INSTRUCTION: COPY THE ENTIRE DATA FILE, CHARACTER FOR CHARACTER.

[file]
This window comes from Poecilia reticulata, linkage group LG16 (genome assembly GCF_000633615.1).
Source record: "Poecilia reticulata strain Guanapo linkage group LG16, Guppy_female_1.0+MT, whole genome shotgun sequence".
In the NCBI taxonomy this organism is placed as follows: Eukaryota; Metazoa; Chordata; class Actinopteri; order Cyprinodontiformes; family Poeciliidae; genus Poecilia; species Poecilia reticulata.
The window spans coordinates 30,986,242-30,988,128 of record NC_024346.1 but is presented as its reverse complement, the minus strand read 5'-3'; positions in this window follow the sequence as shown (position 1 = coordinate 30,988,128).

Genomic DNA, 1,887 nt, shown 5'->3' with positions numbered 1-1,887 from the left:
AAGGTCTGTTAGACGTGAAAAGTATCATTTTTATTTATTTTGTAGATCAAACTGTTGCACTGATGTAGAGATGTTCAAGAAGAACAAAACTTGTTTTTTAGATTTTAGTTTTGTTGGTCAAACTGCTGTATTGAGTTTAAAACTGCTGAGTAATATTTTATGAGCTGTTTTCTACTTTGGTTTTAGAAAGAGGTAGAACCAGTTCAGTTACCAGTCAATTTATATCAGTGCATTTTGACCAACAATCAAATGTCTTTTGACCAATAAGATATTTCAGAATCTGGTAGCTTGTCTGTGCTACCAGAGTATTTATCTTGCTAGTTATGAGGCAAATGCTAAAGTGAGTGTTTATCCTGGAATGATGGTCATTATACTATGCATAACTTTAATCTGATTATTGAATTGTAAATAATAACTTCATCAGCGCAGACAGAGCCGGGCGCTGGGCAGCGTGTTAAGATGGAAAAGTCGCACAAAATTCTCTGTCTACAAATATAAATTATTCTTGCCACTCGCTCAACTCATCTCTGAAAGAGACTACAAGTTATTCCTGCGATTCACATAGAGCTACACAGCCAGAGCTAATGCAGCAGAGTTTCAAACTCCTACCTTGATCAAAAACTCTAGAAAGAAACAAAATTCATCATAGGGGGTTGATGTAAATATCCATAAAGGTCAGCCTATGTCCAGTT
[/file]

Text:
This window comes from Poecilia reticulata, linkage group LG16 (genome assembly GCF_000633615.1).
Source record: "Poecilia reticulata strain Guanapo linkage group LG16, Guppy_female_1.0+MT, whole genome shotgun sequence".
In the NCBI taxonomy this organism is placed as follows: Eukaryota; Metazoa; Chordata; class Actinopteri; order Cyprinodontiformes; family Poeciliidae; genus Poecilia; species Poecilia reticulata.
The window spans coordinates 30,986,242-30,988,128 of record NC_024346.1 but is presented as its reverse complement, the minus strand read 5'-3'; positions in this window follow the sequence as shown (position 1 = coordinate 30,988,128).

Genomic DNA, 1,887 nt, shown 5'->3' with positions numbered 1-1,887 from the left:
AAGGTCTGTTAGACGTGAAAAGTATCATTTTTATTTATTTTGTAGATCAAACTGTTGCACTGATGTAGAGATGTTCAAGAAGAACAAAACTTGTTTTTTAGATTTTAGTTTTGTTGGTCAAACTGCTGTATTGAGTTTAAAACTGCTGAGTAATATTTTATGAGCTGTTTTCTACTTTGGTTTTAGAAAGAGGTAGAACCAGTTCAGTTACCAGTCAATTTATATCAGTGCATTTTGACCAACAATCAAATGTCTTTTGACCAATAAGATATTTCAGAATCTGGTAGCTTGTCTGTGCTACCAGAGTATTTATCTTGCTAGTTATGAGGCAAATGCTAAAGTGAGTGTTTATCCTGGAATGATGGTCATTATACTATGCATAACTTTAATCTGATTATTGAATTGTAAATAATAACTTCATCAGCGCAGACAGAGCCGGGCGCTGGGCAGCGTGTTAAGATGGAAAAGTCGCACAAAATTCTCTGTCTACAAATATAAATTATTCTTGCCACTCGCTCAACTCATCTCTGAAAGAGACTACAAGTTATTCCTGCGATTCACATAGAGCTACACAGCCAGAGCTAATGCAGCAGAGTTTCAAACTCCTACCTTGATCAAAAACTCTAGAAAGAAACAAAATTCATCATAGGGGGTTGATGTAAATATCCATAAAGGTCAGCCTATGTCCAGTT